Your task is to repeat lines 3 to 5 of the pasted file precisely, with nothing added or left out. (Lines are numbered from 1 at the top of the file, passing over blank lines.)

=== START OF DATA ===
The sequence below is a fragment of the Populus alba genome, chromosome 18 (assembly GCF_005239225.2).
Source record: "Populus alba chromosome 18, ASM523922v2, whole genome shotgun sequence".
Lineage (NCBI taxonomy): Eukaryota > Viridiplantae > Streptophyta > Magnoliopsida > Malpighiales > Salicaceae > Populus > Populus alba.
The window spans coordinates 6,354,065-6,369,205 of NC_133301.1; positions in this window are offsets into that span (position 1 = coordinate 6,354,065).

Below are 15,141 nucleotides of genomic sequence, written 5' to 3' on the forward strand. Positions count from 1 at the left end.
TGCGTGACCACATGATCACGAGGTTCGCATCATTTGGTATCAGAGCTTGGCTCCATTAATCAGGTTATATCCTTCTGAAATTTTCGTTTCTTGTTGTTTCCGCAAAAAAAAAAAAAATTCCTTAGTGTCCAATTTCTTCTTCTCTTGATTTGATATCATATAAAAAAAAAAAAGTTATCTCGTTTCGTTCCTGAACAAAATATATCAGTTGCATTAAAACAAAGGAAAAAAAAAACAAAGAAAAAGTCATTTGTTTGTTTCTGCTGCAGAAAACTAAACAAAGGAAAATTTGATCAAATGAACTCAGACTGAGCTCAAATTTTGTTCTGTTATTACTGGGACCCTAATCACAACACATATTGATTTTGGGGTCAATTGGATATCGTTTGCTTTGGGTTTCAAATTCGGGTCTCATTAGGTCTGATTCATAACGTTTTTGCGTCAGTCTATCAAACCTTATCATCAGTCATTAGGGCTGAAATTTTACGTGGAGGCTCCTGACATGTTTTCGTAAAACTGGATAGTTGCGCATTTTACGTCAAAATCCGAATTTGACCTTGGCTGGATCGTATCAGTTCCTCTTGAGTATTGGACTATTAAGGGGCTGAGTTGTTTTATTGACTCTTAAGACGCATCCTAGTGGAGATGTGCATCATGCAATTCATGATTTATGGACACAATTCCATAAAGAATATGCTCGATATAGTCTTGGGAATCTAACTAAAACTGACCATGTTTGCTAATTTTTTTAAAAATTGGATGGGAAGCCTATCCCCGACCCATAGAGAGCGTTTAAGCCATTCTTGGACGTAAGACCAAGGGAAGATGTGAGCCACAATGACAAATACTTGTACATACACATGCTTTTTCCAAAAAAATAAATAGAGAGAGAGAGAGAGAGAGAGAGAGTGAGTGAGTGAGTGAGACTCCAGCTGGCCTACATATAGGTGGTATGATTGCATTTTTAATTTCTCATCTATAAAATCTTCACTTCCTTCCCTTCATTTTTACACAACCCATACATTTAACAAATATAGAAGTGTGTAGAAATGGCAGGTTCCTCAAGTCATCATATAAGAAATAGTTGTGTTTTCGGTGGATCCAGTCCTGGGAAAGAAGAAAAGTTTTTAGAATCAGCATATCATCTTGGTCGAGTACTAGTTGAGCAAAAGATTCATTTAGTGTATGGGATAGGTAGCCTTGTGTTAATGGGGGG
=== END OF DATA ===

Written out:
Lineage (NCBI taxonomy): Eukaryota > Viridiplantae > Streptophyta > Magnoliopsida > Malpighiales > Salicaceae > Populus > Populus alba.
The window spans coordinates 6,354,065-6,369,205 of NC_133301.1; positions in this window are offsets into that span (position 1 = coordinate 6,354,065).

Below are 15,141 nucleotides of genomic sequence, written 5' to 3' on the forward strand. Positions count from 1 at the left end.